Grecian Formula Makes My Hair Hurt
May 17, 2010
My hair may be going gray but if it’s all the same I think I’ll forgo any Grecian Formula hair treatments and just let it happen because it is thought that hair colorants can make it become thinner and I would prefer to keep the hair I have, even if it does become gray. The U.S. Federal Government, on the other hand, has been on the Grecian formula for the better part of the last 100 years but now the treatments have greatly increased. For the sake of our fiscal sanity (if not our hair), our leaders need to look at Greece and see where that formula ultimately leads.
We have all seen the images of the riots in the streets of Athens. Three people were tragically killed when the rioters burned a bank. The violence centers on the fact that these rioters see their free ride coming to an end because the government can no longer afford to provide it. In reality, they never could afford it. If these rioters cared about their country they would accept the situation as necessary. But just like a junkie, they will do anything for another fix; easy money instead of drugs.
During the angry demonstrations, the rioters shouted, “War against the capitalists” and “No more sacrifices.” Many of the rioters were civil-service employees who obviously do not understand a fundamental truth; without the private sector (those hated capitalists), the public sector could not exist.
Facing a crippling debt that has reached about 125% of GDP, the Greek government passed an austerity package. After many years of continuous pay increases for public sector employees, the package calls for pay freezes, pay cuts and lay-offs. In addition, many generous bonuses will be capped or eliminated altogether. Reductions in the pension plan include an increase in the retirement age; increase the service time requirement to become fully vested, and lowering of pension benefits. The value added tax (VAT) will increase from 21 to 23%. Taxes on fuel, alcohol and tobacco will see a 10% rise. There is also a plan to crack down on tax evasion. In the future, the government looks to reducing the economy’s reliance on the public sector with the possible privatization of some industries.
Rather than to let Greece solve its own problem or become another shining example of why socialism doesn’t work, the European Union and the International Monetary Fund have come up with an ingenious idea; solve Greece’s debt problem with … more debt. A cool $1 trillion has been pledged to bailout Greece and other EU member nations on the brink of bankruptcy. Just like our bailout plan, the Greek bailout plan is doomed to failure, because it does not address the underlying problem. It simply delays the inevitable. A day of reckoning will come.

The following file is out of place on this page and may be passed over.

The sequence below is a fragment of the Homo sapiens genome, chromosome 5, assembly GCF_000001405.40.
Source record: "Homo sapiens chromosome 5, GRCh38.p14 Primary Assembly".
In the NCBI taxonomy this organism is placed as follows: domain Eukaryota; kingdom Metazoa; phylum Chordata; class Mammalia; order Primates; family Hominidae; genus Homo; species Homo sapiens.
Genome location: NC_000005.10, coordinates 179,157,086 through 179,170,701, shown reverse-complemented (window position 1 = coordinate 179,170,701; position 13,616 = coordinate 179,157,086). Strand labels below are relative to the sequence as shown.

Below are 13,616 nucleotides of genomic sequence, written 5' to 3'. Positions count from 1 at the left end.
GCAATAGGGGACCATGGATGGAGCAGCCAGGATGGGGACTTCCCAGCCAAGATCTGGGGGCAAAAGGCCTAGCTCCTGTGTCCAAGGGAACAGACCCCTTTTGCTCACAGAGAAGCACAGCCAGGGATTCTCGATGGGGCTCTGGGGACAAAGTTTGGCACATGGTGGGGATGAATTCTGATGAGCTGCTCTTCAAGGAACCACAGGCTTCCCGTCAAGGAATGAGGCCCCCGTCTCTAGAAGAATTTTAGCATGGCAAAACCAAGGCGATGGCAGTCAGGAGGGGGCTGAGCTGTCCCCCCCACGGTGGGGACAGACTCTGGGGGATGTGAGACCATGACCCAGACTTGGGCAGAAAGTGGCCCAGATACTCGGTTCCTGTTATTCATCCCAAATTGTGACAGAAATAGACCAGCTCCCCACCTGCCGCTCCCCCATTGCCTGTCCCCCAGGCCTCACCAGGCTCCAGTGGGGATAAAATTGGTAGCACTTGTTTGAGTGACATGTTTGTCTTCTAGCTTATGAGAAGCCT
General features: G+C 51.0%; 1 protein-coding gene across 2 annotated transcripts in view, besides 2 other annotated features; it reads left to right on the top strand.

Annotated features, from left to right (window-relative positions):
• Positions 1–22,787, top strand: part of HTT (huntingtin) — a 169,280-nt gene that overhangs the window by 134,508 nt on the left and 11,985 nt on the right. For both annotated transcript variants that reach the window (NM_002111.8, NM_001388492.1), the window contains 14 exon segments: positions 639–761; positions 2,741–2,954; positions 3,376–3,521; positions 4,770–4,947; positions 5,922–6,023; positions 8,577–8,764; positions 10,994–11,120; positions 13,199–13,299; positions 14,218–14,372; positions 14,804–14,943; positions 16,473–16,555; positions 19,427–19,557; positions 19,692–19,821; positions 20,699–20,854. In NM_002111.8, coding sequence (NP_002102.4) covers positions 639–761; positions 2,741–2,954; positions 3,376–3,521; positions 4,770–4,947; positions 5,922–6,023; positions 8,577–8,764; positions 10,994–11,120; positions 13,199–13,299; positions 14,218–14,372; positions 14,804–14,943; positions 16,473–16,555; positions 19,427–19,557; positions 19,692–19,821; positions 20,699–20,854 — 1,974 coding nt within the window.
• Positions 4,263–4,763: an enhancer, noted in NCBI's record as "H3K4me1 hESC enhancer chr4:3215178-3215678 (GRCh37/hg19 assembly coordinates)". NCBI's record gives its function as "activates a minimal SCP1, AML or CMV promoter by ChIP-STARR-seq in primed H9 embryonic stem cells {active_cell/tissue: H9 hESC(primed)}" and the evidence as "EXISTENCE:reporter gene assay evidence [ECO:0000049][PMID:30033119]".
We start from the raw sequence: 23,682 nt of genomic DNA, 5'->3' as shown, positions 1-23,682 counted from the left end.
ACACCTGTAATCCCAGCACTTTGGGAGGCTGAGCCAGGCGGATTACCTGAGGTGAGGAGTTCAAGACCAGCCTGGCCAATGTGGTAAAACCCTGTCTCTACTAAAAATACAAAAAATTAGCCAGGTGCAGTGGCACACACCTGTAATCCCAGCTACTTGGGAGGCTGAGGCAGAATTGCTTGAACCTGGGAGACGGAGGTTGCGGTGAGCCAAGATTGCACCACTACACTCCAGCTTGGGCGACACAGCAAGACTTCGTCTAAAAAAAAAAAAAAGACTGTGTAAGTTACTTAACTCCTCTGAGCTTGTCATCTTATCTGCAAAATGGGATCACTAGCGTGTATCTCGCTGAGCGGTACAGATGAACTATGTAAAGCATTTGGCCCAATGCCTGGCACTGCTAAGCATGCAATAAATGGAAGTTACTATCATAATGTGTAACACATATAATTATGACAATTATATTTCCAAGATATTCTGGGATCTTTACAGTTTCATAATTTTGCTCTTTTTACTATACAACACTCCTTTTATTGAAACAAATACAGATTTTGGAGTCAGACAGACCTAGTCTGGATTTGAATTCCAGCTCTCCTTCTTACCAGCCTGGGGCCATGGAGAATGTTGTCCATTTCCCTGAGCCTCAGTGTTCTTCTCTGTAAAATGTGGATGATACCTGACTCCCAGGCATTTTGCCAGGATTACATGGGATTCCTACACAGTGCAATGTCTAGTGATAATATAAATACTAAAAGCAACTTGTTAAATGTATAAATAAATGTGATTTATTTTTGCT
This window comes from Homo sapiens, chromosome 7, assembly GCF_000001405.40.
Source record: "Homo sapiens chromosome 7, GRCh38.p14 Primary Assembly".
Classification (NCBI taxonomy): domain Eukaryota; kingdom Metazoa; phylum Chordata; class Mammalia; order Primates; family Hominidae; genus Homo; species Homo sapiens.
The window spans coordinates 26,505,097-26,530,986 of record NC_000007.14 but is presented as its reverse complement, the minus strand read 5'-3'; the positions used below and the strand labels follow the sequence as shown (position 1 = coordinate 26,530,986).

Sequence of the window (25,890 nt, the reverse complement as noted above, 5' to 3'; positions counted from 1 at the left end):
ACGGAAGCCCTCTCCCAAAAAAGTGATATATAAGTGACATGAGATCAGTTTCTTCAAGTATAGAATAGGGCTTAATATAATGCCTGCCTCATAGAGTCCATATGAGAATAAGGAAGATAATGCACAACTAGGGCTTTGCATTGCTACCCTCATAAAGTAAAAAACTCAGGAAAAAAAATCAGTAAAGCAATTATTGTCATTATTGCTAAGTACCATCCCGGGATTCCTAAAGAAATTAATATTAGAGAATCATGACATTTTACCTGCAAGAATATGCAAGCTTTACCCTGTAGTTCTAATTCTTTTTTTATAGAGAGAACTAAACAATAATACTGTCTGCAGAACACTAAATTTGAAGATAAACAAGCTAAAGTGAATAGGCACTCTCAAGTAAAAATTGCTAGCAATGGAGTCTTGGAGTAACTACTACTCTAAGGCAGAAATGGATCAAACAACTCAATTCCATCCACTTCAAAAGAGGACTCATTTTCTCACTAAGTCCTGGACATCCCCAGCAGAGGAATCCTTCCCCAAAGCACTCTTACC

Just like Greece, the U.S. is facing a debt bomb of its own. According to an article in Investors Business Daily, U.S. treasury bonds could lose their AAA rating in 2017 or 2018 as the cost to service the debt reaches above 18% of federal revenue. Under more adverse conditions, that tipping point could be reached as early as 2013. Some economists see the federal debt reaching 90% of GDP in 2020, when it stood at 53% of GDP at the end of 2009.
Much of America’s debt problem is the same as that of Greece; the entitlement mentality. The people of Greece, most of who work (if you want to call it that) in the public sector, have been conditioned to believe that they are owed ever increasing wages, pensions and benefits. Politicians have pandered to them for their support. It doesn’t matter a whit to the recipient that the economy of their country can’t possibly sustain that level of benefits; they are entitled to it. Once they are told that their benefits may have to be reduced or eliminated, their frustration boils over in rage.
The situation Greece is dealing with is the same situation that destroyed the Soviet Union and will destroy any other socialist nation. Margaret Thatcher summed it up better than anyone else I ever heard on the subject, “The problem with socialism is that eventually you run out of other people’s money.” Lady Thatcher’s profound statement of fact is also a warning, especially for the United States. Get off the Grecian formula and get off it fast. The Grecian formula is socialism; the solution is capitalism.
Humphrey Stevenson has BS degrees in Chemistry and Mathematics and an MBA and makes his home in Tulsa, OK. He is a chemist by trade, has been published in trade journals, and is a recent "tea party" participant and political writer. His inspiration, as with many conservatives, is Ronald Reagan.